About the Heart Truth®
The National Heart, Lung, and Blood Institute (NHLBI) created The Heart Truth® in 2002. It is the first federally-sponsored national health education program designed to raise awareness about heart disease as the leading cause of death in women. In 2003, NHLBI introduced the Red Dress® as the national symbol for women and heart disease to bring greater visibility to risk factors and educate and motivate women to take action to protect their hearts. Initially, the program targeted women ages 40-60 with a special focus on women of color. Over the last two decades, awareness about heart disease has increased, but heart disease remains the leading cause of death for all Americans and disproportionately affects certain populations.
Building on decades of increased awareness among women ages 40-60, recent efforts by The Heart Truth have expanded to include younger women and populations more vulnerable to heart disease such as African Americans and other minorities.
The Heart Truth stresses that the truth is there’s something we can do at every stage of life to reduce the risk of heart disease. Our outreach and education efforts aim to increase awareness about risk factors for heart disease; help people identify specific health goals to control risk factors; increase self-efficacy to prevent heart disease; and increase the number of Americans who intend to take action to protect their hearts and control modifiable risk factors with a focus on:
- Healthy eating
- Increasing physical activity
- Maintaining a healthy weight
- Controlling blood pressure
- Getting quality sleep
- Not smoking
- Reducing stress
The Heart Truth established its Healthy Hearts Network, a partnership network of national organizations with local affiliates, state and federal agencies, and academic, civic and nonprofit institutions with a demonstrated interest in heart health, to expand its reach into local communities and collaborate with health and community professionals on heart health education initiatives.
We provide free, science-based educational materials and information about heart-healthy living, coordinate American Heart Month, and support National Wear Red Day, and more. If you have questions about the program or would like to get involved in the Healthy Hearts Network, email us at HealthEdu@nhlbi.nih.gov.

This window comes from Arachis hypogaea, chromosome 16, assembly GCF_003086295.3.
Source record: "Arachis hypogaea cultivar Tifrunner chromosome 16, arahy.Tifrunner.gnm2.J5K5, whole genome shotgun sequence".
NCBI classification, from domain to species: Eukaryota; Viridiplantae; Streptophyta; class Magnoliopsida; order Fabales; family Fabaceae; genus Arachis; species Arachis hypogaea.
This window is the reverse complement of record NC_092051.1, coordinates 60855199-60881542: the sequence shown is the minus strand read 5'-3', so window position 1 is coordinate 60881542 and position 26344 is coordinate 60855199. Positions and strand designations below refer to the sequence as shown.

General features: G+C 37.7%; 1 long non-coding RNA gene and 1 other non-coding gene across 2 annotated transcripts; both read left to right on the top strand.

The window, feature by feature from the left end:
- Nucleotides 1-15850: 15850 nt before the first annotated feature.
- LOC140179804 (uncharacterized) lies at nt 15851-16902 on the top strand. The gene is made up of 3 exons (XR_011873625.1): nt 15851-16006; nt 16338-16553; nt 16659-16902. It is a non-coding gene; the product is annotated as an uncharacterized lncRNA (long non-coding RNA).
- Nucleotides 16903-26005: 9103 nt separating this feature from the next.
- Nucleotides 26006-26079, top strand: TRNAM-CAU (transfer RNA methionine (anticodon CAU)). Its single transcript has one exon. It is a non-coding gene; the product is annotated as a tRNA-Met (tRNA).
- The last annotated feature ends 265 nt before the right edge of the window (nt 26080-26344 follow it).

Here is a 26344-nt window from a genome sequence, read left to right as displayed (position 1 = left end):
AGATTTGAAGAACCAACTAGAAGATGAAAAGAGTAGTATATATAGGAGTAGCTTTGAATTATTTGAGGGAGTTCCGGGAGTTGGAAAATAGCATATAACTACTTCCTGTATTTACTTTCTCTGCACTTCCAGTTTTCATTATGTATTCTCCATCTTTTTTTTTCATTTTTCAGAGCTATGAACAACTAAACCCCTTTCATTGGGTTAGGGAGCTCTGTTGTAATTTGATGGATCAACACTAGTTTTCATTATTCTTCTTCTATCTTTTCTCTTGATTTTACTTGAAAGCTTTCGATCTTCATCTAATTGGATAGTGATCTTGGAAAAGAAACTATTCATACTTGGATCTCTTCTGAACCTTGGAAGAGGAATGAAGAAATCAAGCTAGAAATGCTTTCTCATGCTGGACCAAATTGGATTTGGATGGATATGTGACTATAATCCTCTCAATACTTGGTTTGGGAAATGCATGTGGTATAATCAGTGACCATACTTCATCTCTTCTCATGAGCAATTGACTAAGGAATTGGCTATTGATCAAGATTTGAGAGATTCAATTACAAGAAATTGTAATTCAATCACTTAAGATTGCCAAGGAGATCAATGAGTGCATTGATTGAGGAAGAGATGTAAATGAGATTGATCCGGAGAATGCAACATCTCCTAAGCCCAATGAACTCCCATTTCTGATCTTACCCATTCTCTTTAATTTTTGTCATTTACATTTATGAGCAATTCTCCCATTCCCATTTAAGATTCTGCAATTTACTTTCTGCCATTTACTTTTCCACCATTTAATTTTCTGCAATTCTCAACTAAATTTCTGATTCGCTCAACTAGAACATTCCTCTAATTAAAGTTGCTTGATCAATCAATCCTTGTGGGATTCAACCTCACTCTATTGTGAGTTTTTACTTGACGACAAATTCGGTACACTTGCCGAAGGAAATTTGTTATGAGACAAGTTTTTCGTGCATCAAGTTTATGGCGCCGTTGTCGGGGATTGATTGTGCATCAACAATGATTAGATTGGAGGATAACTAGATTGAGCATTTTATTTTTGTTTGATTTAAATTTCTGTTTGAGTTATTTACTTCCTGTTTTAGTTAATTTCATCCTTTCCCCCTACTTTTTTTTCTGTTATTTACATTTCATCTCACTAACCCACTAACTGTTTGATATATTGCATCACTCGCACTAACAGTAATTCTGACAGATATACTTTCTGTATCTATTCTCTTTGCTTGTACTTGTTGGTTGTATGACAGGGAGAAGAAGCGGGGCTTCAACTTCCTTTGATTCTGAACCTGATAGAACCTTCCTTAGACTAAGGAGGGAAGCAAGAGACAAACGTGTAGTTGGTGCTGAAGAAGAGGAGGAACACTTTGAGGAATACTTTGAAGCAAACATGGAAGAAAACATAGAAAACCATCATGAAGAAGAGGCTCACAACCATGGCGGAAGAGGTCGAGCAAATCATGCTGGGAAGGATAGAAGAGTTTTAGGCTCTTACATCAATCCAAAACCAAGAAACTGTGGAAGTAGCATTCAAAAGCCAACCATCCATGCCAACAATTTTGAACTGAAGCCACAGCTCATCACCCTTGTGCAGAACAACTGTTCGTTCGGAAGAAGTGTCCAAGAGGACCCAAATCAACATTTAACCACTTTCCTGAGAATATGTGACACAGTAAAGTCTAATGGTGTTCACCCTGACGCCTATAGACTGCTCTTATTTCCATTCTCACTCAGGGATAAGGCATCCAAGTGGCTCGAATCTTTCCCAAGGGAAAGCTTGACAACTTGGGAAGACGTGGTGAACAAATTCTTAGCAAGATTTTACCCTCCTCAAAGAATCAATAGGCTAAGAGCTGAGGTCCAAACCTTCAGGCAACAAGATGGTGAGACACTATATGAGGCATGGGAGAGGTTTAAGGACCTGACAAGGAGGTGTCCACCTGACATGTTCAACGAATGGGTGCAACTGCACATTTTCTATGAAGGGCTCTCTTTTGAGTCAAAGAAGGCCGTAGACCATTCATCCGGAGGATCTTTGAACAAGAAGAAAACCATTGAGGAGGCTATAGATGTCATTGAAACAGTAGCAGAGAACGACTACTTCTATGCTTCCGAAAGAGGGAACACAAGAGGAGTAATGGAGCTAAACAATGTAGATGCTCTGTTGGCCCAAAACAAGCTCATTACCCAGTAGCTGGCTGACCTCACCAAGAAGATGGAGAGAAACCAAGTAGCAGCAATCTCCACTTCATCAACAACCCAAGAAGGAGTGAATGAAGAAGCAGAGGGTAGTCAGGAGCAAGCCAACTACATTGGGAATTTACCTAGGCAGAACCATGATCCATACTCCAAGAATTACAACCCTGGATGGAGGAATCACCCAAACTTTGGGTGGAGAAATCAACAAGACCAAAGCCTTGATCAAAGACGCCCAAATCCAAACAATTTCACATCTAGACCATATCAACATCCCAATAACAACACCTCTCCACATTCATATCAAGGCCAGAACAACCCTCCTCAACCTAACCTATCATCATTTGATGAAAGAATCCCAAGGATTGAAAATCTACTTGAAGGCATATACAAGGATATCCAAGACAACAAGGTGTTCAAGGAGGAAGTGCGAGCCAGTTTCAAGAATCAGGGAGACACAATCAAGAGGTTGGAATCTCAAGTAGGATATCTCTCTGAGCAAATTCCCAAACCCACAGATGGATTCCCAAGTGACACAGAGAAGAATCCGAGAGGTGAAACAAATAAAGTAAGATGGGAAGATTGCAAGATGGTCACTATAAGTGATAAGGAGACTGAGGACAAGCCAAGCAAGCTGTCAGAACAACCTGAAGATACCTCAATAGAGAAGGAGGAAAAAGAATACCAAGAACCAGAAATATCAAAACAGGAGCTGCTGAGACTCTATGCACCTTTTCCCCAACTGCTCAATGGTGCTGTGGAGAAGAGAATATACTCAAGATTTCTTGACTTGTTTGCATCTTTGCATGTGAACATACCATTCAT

The Red Dress
The Red Dress was introduced by NHLBI and The Heart Truth as the national symbol for women and heart disease. It was designed to emphasize that heart disease is not a “man's disease,” and was originally pared with tag line, “Heart Disease Doesn't Care What You Wear – It's the #1 Killer of Women.” The Red Dress is a trademark of the U.S. Department of Health and Human Services.
Red Dress Collection®
Founded by The Heart Truth, the Red Dress Collection® fashion show is an annual event that occurs in New York City during New York Fashion Week in February. The Heart Truth partnered with the fashion industry to kick off this signature event in 2003 with the purpose of integrating public-private relationships to expand awareness of heart disease and to further the reach of messages about risk reduction and prevention. Top designers create red dresses worn on the runway by well-known women of many ages, ethnicities, and walks of life. Starting in 2014, the American Heart Association’s Go Red for Women campaign began executing this event in collaboration with The Heart Truth.
National Wear Red Day®
NHLBI, HHS, HHS Office on Women’s Health, and many other groups around the country annually celebrate National Wear Red Day® on the first Friday in February to raise awareness about heart disease as the leading cause of death in the U.S. and to educate women about the fact that heart disease is the #1 killer in women and it is largely preventable. There are many ways for you to get involved in promoting National Wear Red Day.
American Heart Month
Each February, NHLBI and The Heart Truth celebrate American Heart Month by motivating Americans to adopt healthy lifestyles to prevent heart disease. Join our efforts in promoting heart health and find educational resources use in February and year round here.